World Economic Forum: UAE signs deal to host research centre of the future in Dubai

With the main hub in San Francisco, and other forum run facilities in China, Japan and India, Dubai will be the only Middle Eastern centre

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The UAE is set to lead the region’s contribution to the development of new technologies such as precision medicine, artificial intelligence and blockchain after an agreement with the World Economic Forum to set up an advanced research centre in Dubai.

This first Affiliate Centre for the Fourth Industrial Revolution was launched on Tuesday – the first day of the World Economic Forum’s annual meeting in Davos – in the presence of Sheikh Hamdan bin Mohammed, Crown Prince of Dubai.

It is the Crown Prince’s first time participating in the Davos meeting. More than 3,000 members of governments, chief executives, entrepreneurs and experts are in the Swiss town this week for the forum’s 49th annual gathering which aims to revamp globalisation for the future, taking into account technology’s growing influence. The UAE has sent a large delegation, headed by Sheikh Hamdan and including eight ministers.


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On Tuesday, Mariam Al Mehairi, Minister of State for Food Security, took part in a discussion about meeting the challenge of malnutrition around the world. The Minister of State for AI, Omar Al Olama, will be part of a session about crafting national policies to harness the benefits of the technology. On Wednesday, Ohood Al Roumi, Minister of State for Happiness and Well-Being, will join a dialogue on new ways to measure economic progress beyond traditional data points like GDP.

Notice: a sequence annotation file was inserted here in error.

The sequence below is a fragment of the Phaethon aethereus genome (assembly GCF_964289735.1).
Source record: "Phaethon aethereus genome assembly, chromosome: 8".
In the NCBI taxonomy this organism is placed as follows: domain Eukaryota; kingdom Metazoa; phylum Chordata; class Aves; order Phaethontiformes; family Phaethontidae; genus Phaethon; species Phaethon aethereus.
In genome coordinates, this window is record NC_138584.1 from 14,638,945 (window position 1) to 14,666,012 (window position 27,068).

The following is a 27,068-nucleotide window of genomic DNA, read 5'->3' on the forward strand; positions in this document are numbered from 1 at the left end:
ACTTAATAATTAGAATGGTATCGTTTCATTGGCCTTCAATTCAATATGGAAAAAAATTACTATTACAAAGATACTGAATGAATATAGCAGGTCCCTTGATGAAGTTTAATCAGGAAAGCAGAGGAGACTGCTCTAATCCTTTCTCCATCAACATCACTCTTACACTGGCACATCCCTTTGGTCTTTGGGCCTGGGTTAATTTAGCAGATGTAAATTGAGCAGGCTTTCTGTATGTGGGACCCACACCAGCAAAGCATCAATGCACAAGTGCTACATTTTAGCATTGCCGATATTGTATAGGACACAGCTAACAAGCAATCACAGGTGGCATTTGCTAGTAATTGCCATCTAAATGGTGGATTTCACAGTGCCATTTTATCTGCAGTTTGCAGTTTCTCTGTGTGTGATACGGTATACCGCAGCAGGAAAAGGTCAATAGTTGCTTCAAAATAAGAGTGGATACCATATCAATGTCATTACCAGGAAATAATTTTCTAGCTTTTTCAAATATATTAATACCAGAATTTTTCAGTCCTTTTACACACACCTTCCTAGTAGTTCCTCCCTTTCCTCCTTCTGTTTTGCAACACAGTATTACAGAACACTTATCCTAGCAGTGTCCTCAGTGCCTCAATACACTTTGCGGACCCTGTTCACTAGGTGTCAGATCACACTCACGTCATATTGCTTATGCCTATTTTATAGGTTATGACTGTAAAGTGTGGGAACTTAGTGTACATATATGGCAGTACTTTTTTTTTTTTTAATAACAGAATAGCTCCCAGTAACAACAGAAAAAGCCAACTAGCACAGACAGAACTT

Globally, economies are being rapidly transformed by what the forum calls the Fourth Industrial Revolution, driven by technologies including the Internet of Things, automation and the adoption of AI.

The new research centre will be run by the Dubai Future Foundation, of which Sheikh Hamdan is chairman of the board of trustees. Specialised project teams, including experts from the UAE and the forum’s network, will run pilot programmes in AI and blockchain. Their results will inform international efforts to develop policy, protocol and governance systems for these technologies, the forum said. Applications of precision medicine and the study of the potential of genome sequencing, will also be developed at the centre.

Mohammed Al Gergawi, Minister of Cabinet Affairs and The Future and managing director of the Dubai Future Foundation said the centre’s research and projects will cement the UAE’s “position amongst the world's best countries, and will support its Fourth Industrial Revolution strategy aimed at achieving a competitive economy based on knowledge, innovation and the application of emerging trends.”

The Dubai centre is part of a broader strategic co-operation agreement between the UAE government and the World Economic Forum. In November, they jointly issued a policy framework for personal data.

The forum’s centres for the Fourth Industrial Revolution – the main hub is in San Francisco with other forum run facilities in China, Japan and India – aim to help governments, companies, civil society and experts from around the world to collaborate to ensure the use of technology maximises the benefits for as many people as possible and reduces the risks from the misuse of it, such as cyber-crime or data fraud.


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“The addition of affiliated centres to the network will accelerate our time to impact and ensure that the wave of innovation benefits the many, not the few”, said Klaus Schwab, founder and executive chairman of the World Economic Forum.

The forum’s Fourth Industrial Revolution network has already helped Rwanda write airspace regulations taking into account drone usage. It has also provided corporate executives with toolkits for the use of blockchain.